By allowing ads to appear on this site, you support the local businesses who, in turn, support great journalism.
Buildings to go
Demolition OKd for restaurant
100 block W Main
... while the demolition of the building at 155 W. Main St. was approved. To the right is the current Steves Pizza building; to the left is State Farm Insurance.

The proposed restaurant next to Steve’s Pizza Palace got the first approval it needed last week, and the second approval Tuesday night.

The Historic Preservation Commission approved the demolition of a building at 155 W. Main St. to move parking eastward, allowing Steve’s owner John Patakos to build the restaurant next to his current restaurant.

The commission didn’t take a vote on the other demolition request, at 45 S. Chestnut St., because the building isn’t in the Main Street Historic District. Patakos owns both buildings. 

Then, the Platteville Common Council voted 5–1 Tuesday night to vacate part of Jones Street, where the proposed restaurant would go. The city Plan Commission recommended Common Council approval of vacating part of Jones Street while maintaining a 24-foot-wide easement for access, along with continuing existing right-of-way encroachments on Chestnut Street, Main Street and Jones Street, on a 3–2 vote Dec. 7. For more on the council meeting, read The Journal next week.

Jones Street originally extended from Main Street between Steve’s and Viewpoint Graphics south to the alley north of Hartig Drug. Most of Jones Street was abandoned by the city in 1975 when the owner of what now is the Steve’s Pizza building, Heiser Ace Hardware, planned to add onto the building. Heiser instead moved from the former Montgomery Ward building to 180 E. Main St. 

Patakos purchased the building, then occupied by Discount Mattress, in 2008 and moved there from Steve’s original location, 15 E. Main St., in 2009.

Even though the Historic Preservation Commission’s responsibilities don’t include parking, the meeting included considerable discussion of parking, in addition to opinions on the first design of the building, and questions of whether the building was appropriate for the location.

The 3,200-square-foot three-story building would be 48 feet tall, two feet shorter than the city’s maximum 50-foot height requirement.

Commission member Garry Prohaska said he had some “real problems with the building … not per se with the building, but with the site. … Right now we have a real parking problem in the downtown.”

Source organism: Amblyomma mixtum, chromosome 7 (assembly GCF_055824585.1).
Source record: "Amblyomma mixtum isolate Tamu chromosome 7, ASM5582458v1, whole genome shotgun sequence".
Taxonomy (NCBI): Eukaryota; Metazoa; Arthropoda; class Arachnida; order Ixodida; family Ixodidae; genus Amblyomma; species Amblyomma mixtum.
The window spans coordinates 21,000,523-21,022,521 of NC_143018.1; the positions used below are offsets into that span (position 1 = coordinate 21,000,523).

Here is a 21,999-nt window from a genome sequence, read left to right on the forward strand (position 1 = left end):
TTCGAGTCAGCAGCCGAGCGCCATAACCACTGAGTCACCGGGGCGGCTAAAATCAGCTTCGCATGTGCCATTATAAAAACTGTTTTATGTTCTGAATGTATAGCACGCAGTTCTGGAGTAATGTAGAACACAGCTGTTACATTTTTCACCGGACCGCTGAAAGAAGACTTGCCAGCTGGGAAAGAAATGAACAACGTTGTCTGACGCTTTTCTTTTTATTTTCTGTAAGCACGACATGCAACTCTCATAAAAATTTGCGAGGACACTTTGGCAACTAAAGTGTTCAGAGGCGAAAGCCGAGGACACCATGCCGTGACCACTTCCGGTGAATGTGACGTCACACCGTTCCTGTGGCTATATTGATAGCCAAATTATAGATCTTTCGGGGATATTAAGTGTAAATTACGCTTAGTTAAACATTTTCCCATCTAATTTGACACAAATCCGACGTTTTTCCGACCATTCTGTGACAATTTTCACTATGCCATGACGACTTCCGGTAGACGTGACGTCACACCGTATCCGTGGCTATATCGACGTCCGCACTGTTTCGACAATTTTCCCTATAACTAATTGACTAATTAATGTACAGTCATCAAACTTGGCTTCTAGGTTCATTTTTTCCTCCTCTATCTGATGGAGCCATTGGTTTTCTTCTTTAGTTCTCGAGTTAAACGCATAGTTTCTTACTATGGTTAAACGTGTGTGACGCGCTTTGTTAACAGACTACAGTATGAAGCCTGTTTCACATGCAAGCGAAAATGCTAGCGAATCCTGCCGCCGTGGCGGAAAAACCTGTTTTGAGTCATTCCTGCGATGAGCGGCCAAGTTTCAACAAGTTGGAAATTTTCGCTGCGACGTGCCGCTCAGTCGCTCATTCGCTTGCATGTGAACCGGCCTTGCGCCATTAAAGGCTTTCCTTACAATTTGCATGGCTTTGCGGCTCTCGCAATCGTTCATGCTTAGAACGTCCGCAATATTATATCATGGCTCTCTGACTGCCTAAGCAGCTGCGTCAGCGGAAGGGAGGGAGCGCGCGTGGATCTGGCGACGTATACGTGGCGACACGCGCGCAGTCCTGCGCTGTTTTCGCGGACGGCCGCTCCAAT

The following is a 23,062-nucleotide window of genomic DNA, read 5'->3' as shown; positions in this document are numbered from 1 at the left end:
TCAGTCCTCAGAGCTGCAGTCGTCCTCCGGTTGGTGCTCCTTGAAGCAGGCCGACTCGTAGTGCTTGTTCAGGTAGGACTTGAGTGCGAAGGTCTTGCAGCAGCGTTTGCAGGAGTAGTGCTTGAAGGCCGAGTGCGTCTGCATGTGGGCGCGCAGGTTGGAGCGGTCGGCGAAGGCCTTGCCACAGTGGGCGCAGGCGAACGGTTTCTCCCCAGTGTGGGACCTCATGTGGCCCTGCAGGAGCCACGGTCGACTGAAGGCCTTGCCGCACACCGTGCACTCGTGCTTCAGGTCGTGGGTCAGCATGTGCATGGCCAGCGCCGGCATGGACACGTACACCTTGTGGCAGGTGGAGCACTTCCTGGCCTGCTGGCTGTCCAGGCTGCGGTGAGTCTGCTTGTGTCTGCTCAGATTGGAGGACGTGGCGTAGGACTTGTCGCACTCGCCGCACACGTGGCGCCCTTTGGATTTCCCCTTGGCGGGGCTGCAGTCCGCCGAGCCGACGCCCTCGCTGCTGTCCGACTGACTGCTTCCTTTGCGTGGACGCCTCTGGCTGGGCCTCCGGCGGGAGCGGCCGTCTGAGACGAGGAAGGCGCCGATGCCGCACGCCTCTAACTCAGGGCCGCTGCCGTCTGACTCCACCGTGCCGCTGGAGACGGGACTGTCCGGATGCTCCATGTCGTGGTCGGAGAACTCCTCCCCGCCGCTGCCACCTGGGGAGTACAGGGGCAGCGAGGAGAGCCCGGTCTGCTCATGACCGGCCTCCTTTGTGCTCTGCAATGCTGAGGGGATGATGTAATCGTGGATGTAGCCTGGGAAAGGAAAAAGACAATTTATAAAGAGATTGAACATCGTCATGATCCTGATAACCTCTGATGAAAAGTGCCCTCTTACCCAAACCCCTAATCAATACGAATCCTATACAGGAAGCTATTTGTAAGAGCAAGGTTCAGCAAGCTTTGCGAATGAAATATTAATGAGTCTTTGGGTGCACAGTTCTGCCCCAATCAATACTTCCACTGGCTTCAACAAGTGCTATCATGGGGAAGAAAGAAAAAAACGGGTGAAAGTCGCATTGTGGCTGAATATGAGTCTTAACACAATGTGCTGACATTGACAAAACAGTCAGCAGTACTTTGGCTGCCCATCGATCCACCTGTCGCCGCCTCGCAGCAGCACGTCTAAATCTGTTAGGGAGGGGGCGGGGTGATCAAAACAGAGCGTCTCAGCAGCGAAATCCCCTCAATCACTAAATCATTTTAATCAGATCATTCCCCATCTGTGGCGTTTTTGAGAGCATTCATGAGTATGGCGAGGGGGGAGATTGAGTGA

When Director of Community Development Joe Carroll said the commission had no authority over parking, Prohaska replied, “The site is part of our jurisdiction,” and that the commission had “an obligation to protect the historic fabric not of just the site but of the entire area.”

Prohaska said the “scale of this building necessitates changes in use of the entire site. … I’m not saying the building is poorly designed,” but “It’s going to add more parking needed. It’s like building a 600-bedroom dorm with 32 spaces of parking. It affects the whole area. … I really like the idea of the brewpub and stuff; I’m just not sure about the location.”

Three business owners in the area had more things to say about parking.

Jayne Stark, owner of Jayne’s Hair Care at 30 S. Court St., said she had “problems with parking off and on” now. “When the restaurant goes up, I think they have to have adequate parking,” she said. “So I don’t understand why he doesn’t have to have adequate parking [for] a new building like this.”

Patakos is proposing leasing parking from Mound City Bank.

Stark said if the new restaurant is open for lunch, “We’re going to have a problem because of all these businesses on the street. … Seniors can’t walk very far. They paid taxes in the city for years. … When he’s open at night, my customers have to walk a really long way.”

Bill McBeth, co-owner of Driftless Market, said he understood that parking wasn’t part of the commission’s responsibilities, but added “parking is going to be a problem. … Some people really have to talk about it and deal with it. Maybe not this committee.”

Eric Cleveland, who owns and lives in the State Farm Insurance building at 145 W. Main St., next to the 155 W. Main building, said that if the 155 building is torn down, “you’re taking away parking.”

“Our building was built after Viewpoint,” said Cleveland’s wife, Kris. “We will have to side our building. That will be a cost to us. … I feel if I can’t find the exact same siding, I would expect someone to side my building.”

Commission member Troy Maggied said that demolishing the Viewpoint building and leaving the Clevelands’ building without siding would leave an aesthetic problem. “Walking down Main Street and seeing unfinished spaces is an issue,” he said.